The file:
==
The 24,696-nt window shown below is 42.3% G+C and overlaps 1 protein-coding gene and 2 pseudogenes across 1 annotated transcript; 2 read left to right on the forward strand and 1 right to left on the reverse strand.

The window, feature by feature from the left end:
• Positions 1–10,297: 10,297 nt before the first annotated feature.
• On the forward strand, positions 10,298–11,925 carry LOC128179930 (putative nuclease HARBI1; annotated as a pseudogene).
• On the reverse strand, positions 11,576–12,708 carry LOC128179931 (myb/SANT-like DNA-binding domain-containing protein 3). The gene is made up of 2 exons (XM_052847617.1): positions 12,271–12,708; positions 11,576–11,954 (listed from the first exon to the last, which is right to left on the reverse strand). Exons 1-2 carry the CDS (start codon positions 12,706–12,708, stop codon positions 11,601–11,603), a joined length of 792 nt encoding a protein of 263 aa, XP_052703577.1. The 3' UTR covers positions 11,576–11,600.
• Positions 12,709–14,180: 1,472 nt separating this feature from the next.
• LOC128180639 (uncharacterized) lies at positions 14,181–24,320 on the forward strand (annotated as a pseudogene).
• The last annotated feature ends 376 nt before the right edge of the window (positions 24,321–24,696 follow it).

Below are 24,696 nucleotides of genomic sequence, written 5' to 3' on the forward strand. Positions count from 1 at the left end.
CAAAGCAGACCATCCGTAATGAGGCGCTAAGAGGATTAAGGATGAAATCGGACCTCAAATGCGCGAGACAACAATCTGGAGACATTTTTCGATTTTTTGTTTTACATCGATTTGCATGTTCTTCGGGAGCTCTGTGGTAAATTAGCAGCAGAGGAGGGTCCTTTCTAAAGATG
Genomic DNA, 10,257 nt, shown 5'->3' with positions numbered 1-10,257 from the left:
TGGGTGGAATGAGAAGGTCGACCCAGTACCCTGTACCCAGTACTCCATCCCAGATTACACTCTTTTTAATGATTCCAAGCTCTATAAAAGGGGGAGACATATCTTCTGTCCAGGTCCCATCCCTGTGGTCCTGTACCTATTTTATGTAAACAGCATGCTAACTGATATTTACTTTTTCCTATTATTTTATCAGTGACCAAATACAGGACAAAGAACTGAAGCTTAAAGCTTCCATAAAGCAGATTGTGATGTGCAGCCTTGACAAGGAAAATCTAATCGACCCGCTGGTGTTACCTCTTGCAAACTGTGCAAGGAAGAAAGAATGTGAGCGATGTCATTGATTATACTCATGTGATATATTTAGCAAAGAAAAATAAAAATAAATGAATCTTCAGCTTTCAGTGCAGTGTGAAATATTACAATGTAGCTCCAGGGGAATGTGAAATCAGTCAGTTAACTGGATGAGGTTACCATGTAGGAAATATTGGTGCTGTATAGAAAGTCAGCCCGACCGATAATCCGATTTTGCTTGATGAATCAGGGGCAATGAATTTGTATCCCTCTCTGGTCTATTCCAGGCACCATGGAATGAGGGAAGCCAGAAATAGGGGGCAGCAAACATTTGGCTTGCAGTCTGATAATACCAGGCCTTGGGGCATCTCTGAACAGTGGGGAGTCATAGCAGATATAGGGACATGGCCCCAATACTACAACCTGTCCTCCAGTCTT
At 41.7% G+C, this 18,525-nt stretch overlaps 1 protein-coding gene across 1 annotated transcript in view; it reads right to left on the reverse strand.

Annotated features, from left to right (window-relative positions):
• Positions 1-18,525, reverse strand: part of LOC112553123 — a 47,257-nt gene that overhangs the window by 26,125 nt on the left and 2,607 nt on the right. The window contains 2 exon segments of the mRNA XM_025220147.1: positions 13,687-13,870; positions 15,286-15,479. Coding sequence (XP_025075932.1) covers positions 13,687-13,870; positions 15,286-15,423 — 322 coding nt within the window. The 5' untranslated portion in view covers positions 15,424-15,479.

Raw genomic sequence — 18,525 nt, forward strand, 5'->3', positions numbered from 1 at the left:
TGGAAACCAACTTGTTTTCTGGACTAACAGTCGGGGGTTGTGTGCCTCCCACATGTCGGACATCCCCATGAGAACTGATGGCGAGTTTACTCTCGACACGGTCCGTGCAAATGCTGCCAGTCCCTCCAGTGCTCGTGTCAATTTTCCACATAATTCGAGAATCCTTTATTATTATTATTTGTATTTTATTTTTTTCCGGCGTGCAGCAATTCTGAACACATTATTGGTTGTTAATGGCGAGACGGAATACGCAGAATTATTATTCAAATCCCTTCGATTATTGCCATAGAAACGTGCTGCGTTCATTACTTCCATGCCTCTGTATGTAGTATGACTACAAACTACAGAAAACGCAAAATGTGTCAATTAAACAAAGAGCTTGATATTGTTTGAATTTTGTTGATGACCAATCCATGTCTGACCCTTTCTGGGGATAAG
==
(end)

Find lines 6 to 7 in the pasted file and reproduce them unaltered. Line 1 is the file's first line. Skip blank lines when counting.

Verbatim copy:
• Positions 12,709–14,180: 1,472 nt separating this feature from the next.
• LOC128180639 (uncharacterized) lies at positions 14,181–24,320 on the forward strand (annotated as a pseudogene).